I thought I had one up on the ladies in the Argyle Vestalong: I didn't use Knitpicks Merino Style to make Eunny's Argyle Vest. I mean, the archives told me that this would mess up the row gauge, making it too big! So a solution was obvious: use Knitpicks Telemark, a lighter-weight wool. It seemed flawless! Swatching told me to up the needle size a bit, but this is no big deal.
To further complicate things, I had gotten this great hot pink yarn at the Michigan Fiber Fest which was about the same weight as my telemark. And how could I resist the temptation of a black and hot pink version of Eunny's vest? It would be so sexy! So complex! So... me!
But alas. No amount of swatching could prepare me for a problem I assume is caused by my hot pink yarn being somewhat lighter than my telemark. I thought my mad 1337 skills as a knitter could overcome this obstacle. But:
Yeah. The fair aisle isn't very fair; in fact, the tension is impossible to keep even. I can do fair aisle well; this I know, because I have a lovely pair of socks in my pile of UFOs. However, I've always tried it with two or more colors of the same. Never have I before tried fair-aisling different types of yarn. I didn't imagine it would be so bad.
Even though the color combination is fantastic, the unevenness does not do justice to Eunny's design... the other colors of telemark just don't have the same sort of "pop" to them as this pink does. NOTHING can live up to this pink, because it is my absolute, hands-down, favorite shade of my favorite color of all. Knitpicks, if you can hear me, make this color!
Indeed, this project has become an epic failure on top of an already crumbling life. Since taking the LSAT in September, everything has tumbled down...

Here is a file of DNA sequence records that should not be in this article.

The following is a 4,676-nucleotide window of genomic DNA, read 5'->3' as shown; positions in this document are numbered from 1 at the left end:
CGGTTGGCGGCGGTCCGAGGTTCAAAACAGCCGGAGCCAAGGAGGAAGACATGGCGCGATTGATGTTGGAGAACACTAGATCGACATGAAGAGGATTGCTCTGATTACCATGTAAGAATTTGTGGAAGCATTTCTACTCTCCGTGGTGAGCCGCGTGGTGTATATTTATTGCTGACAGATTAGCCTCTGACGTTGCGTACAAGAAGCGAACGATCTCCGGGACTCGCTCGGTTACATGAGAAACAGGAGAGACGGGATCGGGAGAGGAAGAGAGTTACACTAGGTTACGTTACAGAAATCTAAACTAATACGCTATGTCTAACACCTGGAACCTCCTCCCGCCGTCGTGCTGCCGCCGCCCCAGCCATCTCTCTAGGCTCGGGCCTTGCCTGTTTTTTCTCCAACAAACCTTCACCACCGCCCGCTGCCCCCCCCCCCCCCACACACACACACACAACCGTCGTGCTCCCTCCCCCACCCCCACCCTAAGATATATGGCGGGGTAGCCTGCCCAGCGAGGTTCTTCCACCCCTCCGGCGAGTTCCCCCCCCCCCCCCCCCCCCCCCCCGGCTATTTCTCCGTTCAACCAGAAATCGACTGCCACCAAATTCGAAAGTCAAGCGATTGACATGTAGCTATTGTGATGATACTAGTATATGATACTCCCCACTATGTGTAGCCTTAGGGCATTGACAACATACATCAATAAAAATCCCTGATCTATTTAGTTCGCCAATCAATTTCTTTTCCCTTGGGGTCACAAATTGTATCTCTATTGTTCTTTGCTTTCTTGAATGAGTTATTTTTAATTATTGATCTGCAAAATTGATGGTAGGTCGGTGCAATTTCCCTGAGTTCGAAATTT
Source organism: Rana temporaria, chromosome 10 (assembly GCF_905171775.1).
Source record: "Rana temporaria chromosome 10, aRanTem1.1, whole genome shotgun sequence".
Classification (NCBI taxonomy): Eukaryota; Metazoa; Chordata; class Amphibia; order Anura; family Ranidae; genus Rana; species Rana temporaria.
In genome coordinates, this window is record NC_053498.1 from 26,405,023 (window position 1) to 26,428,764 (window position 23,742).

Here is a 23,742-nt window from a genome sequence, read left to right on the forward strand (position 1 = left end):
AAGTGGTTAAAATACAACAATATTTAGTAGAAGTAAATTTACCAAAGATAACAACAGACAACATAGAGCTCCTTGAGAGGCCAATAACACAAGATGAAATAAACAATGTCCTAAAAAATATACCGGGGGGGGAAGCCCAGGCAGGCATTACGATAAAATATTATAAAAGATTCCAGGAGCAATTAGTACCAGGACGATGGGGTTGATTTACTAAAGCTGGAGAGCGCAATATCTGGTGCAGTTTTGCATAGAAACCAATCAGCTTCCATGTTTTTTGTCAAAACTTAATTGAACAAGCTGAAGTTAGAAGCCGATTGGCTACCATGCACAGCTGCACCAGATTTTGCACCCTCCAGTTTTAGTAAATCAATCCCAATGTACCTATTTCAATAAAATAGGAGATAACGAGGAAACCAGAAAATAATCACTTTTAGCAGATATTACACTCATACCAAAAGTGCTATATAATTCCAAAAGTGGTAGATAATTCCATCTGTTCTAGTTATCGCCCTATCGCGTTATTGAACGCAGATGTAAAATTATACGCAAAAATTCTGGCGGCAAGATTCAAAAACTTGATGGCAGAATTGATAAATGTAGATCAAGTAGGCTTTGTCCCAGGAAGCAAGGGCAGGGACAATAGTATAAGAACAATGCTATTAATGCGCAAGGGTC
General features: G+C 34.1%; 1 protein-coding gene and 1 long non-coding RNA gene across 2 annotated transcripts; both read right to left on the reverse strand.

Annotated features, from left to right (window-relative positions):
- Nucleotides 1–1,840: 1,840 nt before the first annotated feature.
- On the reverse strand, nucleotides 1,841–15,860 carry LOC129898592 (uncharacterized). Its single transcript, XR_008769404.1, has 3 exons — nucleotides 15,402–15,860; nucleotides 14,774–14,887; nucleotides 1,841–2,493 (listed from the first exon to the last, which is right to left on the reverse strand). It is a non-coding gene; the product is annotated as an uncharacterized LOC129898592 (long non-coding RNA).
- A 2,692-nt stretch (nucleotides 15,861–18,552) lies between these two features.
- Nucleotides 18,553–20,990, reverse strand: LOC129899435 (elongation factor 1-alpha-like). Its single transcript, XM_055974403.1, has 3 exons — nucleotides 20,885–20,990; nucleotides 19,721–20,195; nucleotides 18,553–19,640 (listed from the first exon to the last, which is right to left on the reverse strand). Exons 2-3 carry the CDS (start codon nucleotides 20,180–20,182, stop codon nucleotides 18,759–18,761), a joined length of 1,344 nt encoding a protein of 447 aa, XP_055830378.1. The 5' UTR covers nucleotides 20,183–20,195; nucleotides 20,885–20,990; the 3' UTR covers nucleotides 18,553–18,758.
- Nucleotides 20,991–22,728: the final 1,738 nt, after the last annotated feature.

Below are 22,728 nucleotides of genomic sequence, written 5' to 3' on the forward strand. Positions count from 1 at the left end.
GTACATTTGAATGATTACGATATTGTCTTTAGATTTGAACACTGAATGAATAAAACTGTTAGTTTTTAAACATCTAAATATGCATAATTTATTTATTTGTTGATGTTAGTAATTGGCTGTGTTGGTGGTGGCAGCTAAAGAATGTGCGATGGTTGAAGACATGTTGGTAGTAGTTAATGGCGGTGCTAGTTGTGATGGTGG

You see, the day of the LSAT, I got my first-ever parking ticket. There were a million other cars parked where I was, but I paid it up anyway. Little did I know that was a sign of things to come. I was testing in the mid 160s; fine scores indeed! However, Kaplan has rated the test I took to be the hardest ever administered; and my scores that came six weeks later certainly reflect that. Every study buddy I had, every person I know who took it that day scored about ten points under what they were testing. Some gave up.
Me, I cried, and submitted applications to schools that I hadn't considered before. You see, I would have had a shot at great schools if I'd have gotten that 165-or-so. However, I now had a shot at good schools, or so I thought. In December, I submitted my applications and waited.
I graduated college. My thesis sucked.
I still waited and then some more until February.
I got into my third (last) choice school, which any literate and moderately motivated individual can get into. The thing is, they figure most people will flunk out and only the best will graduate (true).
I waited some more.
Even with a good scholarship, I calculated that if I pay the minimum on my student loans each month, I'll be paying them for 28 years.
Last week my top school, which had initially been my bottom school (back when I thought I had a shot) rejected me. When I told a colleague, she said, "Who the hell gets rejected from WSU Law?" I said, "Apparently me." How tactful. This spun me into a fit of depression that I haven't been able to shake since.
My second choice school is out there. It's not well-known for its law program. It's more well known for the hijinks of its fraternities full of overactive undergrads. But, it is a law school. I've only wanted to be a lawyer since I was twelve. Call it a childhood pipe dream, but all the choices I made were made with this goal in mind. It has crumbled before my eyes, and I'm left to disappoint all of those who believed in me. If fate is trying so hard to tell me not to do it, what the hell am I supposed to do instead? I have never even stopped to consider other possibilities save for the pipe dream of becoming a sales rep for Lorna's Laces...
So tell me, fellow knitters... Do I frog the vest?